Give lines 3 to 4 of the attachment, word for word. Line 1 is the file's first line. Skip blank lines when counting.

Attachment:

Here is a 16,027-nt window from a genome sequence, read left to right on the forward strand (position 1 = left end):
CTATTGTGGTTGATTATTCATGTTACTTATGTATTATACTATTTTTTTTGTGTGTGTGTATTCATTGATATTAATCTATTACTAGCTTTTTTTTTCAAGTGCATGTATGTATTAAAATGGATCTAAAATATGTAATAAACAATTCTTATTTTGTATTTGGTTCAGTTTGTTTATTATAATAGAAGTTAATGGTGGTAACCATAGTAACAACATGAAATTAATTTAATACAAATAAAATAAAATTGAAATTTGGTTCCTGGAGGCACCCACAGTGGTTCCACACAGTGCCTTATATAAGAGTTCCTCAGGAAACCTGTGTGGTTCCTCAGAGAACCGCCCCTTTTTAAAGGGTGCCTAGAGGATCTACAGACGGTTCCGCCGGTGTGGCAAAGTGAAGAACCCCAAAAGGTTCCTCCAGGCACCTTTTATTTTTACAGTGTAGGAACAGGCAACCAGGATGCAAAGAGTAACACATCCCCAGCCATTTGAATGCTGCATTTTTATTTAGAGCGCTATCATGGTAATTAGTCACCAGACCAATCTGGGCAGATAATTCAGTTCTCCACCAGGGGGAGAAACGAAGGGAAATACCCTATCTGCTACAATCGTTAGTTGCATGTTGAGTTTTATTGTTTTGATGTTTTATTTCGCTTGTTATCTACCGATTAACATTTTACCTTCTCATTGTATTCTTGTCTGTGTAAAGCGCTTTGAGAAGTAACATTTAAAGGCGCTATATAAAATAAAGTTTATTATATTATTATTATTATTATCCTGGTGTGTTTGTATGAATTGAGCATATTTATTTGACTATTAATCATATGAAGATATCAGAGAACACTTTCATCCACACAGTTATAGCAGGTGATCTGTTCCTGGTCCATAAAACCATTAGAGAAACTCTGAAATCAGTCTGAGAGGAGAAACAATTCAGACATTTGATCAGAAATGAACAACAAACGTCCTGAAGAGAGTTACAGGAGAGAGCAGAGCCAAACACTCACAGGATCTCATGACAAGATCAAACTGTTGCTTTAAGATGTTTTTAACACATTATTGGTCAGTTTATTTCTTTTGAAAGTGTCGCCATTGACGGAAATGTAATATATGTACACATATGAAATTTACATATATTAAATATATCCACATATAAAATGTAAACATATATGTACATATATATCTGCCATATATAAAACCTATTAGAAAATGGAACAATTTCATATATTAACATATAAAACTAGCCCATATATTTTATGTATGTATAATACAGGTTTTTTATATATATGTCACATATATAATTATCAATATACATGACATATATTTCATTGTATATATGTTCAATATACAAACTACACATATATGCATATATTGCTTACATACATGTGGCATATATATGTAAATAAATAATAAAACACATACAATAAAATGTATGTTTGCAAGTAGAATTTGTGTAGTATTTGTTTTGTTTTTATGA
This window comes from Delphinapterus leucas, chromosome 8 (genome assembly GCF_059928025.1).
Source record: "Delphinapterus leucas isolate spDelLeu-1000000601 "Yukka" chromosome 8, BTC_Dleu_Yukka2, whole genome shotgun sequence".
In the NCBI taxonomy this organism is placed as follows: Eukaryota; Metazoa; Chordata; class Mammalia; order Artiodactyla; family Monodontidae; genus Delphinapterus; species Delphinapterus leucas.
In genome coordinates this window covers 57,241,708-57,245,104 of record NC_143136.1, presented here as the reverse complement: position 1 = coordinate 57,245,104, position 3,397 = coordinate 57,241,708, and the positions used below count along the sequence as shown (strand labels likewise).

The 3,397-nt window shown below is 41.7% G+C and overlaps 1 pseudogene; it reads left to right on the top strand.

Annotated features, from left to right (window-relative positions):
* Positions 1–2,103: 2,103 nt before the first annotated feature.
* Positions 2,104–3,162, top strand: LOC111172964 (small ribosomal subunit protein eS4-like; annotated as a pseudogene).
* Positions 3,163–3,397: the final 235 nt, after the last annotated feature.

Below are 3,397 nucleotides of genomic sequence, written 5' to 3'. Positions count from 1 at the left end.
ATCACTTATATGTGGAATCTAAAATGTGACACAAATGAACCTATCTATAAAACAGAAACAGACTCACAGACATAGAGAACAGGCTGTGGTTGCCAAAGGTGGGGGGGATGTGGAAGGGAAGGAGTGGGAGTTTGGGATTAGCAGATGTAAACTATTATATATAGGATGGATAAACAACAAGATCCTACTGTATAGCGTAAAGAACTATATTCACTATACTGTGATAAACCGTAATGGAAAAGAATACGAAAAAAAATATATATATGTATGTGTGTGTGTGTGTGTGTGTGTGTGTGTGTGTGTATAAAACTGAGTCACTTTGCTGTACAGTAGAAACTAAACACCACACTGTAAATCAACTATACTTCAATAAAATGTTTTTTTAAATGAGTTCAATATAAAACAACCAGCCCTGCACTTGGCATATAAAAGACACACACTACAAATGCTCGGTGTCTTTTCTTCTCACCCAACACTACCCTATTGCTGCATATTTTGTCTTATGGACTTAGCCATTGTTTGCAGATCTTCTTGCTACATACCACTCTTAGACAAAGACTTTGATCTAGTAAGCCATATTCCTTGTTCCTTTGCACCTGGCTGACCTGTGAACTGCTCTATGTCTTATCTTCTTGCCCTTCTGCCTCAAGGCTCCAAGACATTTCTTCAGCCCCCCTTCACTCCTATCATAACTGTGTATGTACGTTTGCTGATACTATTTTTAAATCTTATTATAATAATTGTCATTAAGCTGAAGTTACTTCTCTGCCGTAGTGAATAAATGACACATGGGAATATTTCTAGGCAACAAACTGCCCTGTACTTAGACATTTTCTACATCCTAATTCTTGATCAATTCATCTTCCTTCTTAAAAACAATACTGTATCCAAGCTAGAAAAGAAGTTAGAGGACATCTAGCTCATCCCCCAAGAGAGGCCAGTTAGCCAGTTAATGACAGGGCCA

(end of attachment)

This window comes from Delphinapterus leucas, chromosome 8 (genome assembly GCF_059928025.1).
Source record: "Delphinapterus leucas isolate spDelLeu-1000000601 "Yukka" chromosome 8, BTC_Dleu_Yukka2, whole genome shotgun sequence".